I was fascinated by her acute analysis of the Egyptian scenario, her deconstruction of the Islamic Brotherhood phenomenon (how the leaders’ years in exile had influenced them, and how different they were from the Taliban) and her impressions of the till then balanced actions of President Morsi; in particular after hearing her on-the-spot comments on the Cairo uprisings whilst still Ambassador there just previously. “You would understand exactly,” she had said, “as you’ve lived here yourself. These people will never again submit to that sort of subjugation of the Mubarak era”. This was the sentiment echoed by my old Cairene friends Wafaa and Nagwa, whose condolences for Seema, amongst those from across the world, I’ve just received. It’s a great pity that not only I but the Foreign Office as a whole will be bereft of her assessments of Egypt and elsewhere, and the country of such an able representative.
Apart from being a serious professional, Seema never forgot to project Pakistan’s culture wherever she served or accompanied her husband abroad. I recall her mother telling me cheerfully yet exasperatedly that (in Ankara) she had “transformed the Residence into a Pakistani wedding scene for Turkish television!”
At Headquarters she was, by coincidence, the first career FS woman to hold successively the otherwise honorary positions (occupied by the wives of the Foreign Secretary and Foreign Minister) of Chairperson and President PFOWA (Pakistan Foreign Service Women’s Association). Her energy and achievements there were likewise unique, social justice being amongst her abiding concerns.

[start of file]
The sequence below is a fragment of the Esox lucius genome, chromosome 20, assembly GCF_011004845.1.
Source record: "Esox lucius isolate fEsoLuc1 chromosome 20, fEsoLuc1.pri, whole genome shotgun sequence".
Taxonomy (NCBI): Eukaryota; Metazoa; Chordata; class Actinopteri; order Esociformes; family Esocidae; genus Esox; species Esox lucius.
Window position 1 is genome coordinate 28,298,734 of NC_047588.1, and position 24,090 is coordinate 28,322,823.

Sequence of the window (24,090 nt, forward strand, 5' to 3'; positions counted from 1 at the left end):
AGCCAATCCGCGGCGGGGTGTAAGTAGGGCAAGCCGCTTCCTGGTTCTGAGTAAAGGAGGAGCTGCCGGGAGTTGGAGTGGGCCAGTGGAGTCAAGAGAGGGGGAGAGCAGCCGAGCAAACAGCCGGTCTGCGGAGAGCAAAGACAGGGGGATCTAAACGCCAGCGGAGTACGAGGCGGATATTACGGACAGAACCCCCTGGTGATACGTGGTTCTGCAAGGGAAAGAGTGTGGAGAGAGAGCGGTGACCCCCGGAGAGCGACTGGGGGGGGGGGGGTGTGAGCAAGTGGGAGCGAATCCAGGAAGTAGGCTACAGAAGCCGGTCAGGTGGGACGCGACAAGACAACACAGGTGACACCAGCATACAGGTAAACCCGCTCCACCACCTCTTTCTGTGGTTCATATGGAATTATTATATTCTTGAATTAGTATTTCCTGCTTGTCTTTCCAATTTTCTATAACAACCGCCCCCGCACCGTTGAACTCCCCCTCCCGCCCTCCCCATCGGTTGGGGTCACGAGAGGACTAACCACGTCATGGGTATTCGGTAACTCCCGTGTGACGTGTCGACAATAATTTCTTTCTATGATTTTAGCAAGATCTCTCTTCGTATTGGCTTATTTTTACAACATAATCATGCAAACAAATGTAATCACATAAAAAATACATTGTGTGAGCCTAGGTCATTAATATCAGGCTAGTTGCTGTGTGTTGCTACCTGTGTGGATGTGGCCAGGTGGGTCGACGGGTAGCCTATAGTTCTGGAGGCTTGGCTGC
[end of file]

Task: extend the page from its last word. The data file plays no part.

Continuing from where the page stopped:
It’s difficult to decide whether Seema was more devoted to family or friends, as she lavished her love on both. A doting grand-daughter, dutiful daughter (she enabled her parents’ pilgrimage to Holy Sites whenever posted nearby), dedicated wife, doted-upon elder sibling and aunt to her brothers, sister, nieces, and nephews; and rightly the favourite of all her family and in-laws; it’s yet more difficult to imagine our world without her. As expressed by several of the many present at the Prayer held for her, she was a very fine person and a great lady.
Her marriage to Additional Secretary and Ambassador (later Foreign Secretary and Foreign Minister) Inamul Haq in 1985 seemed one for the books—or seen through the stars. No one who attended will ever forget it, from the wedding card in Punjabi to Seema’s ethereal, elegant appearance in traditional rural ensemble, all the adornments in silver without any gold.
As she, Zeba and I did as often as our routines at the Foreign Office, UNDP, and UNICEF allowed, I remember her taking out precious time from the Ministry and tiptoeing into my room to bless my newborn son like a veritable fairy godmother with three adorable outfits.
In Hong Kong, whilst accompanying PM Nawaz Sharif from Beijing, I heard her telling Inam Sahib excitedly even before I knocked on the Shangri-La suite door, “Guess who’s here?!” In Cairo she would go to Syedna Husain (the Prophet’s grandson’s shrine) after work to offer Fateha, and then pray for my son’s success in his SAT exams. She took care to maintain on display the photos I’d earlier delivered of my parents with the ‘Nightingale of the Nile’ Umme Kulsum in that very house in the 60s.
During her illness Seema rang to proffer her prayers every Eid, and offered her thanks to all those praying for her everywhere, including, by name, our chauffeur Sadiq. I hope this gives some measure of the extraordinary generosity of character of this exceptional person.
Rehana Hyder is from Pakistan. She
was born in London and educated at
Oxford. Coming from
a diplomatic family
she has travelled to and
lived in many countries,
and is now based in